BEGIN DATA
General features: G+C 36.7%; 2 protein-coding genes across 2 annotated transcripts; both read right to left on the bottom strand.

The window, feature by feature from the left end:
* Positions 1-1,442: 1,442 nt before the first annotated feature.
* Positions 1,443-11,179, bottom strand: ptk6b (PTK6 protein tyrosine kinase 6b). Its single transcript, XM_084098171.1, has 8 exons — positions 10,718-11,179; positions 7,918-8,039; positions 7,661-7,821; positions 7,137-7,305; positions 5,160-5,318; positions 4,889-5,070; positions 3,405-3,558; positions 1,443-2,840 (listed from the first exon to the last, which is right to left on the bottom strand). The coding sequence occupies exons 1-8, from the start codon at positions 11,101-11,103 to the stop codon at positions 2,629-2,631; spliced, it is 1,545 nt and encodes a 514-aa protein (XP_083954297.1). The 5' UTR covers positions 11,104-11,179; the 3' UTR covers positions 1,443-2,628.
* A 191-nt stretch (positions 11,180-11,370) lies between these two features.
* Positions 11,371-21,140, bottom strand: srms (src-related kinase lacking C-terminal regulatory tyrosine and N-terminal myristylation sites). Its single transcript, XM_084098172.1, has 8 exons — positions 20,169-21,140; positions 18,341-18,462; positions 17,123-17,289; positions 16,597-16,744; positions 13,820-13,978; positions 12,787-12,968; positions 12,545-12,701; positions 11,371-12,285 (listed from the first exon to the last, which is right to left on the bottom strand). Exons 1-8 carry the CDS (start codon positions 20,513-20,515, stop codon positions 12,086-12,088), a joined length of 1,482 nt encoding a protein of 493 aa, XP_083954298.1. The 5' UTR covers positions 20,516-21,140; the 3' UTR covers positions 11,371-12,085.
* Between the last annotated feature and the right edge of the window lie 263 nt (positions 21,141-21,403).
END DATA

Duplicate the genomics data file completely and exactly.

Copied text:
General features: G+C 36.7%; 2 protein-coding genes across 2 annotated transcripts; both read right to left on the bottom strand.

The window, feature by feature from the left end:
* Positions 1-1,442: 1,442 nt before the first annotated feature.
* Positions 1,443-11,179, bottom strand: ptk6b (PTK6 protein tyrosine kinase 6b). Its single transcript, XM_084098171.1, has 8 exons — positions 10,718-11,179; positions 7,918-8,039; positions 7,661-7,821; positions 7,137-7,305; positions 5,160-5,318; positions 4,889-5,070; positions 3,405-3,558; positions 1,443-2,840 (listed from the first exon to the last, which is right to left on the bottom strand). The coding sequence occupies exons 1-8, from the start codon at positions 11,101-11,103 to the stop codon at positions 2,629-2,631; spliced, it is 1,545 nt and encodes a 514-aa protein (XP_083954297.1). The 5' UTR covers positions 11,104-11,179; the 3' UTR covers positions 1,443-2,628.
* A 191-nt stretch (positions 11,180-11,370) lies between these two features.
* Positions 11,371-21,140, bottom strand: srms (src-related kinase lacking C-terminal regulatory tyrosine and N-terminal myristylation sites). Its single transcript, XM_084098172.1, has 8 exons — positions 20,169-21,140; positions 18,341-18,462; positions 17,123-17,289; positions 16,597-16,744; positions 13,820-13,978; positions 12,787-12,968; positions 12,545-12,701; positions 11,371-12,285 (listed from the first exon to the last, which is right to left on the bottom strand). Exons 1-8 carry the CDS (start codon positions 20,513-20,515, stop codon positions 12,086-12,088), a joined length of 1,482 nt encoding a protein of 493 aa, XP_083954298.1. The 5' UTR covers positions 20,516-21,140; the 3' UTR covers positions 11,371-12,085.
* Between the last annotated feature and the right edge of the window lie 263 nt (positions 21,141-21,403).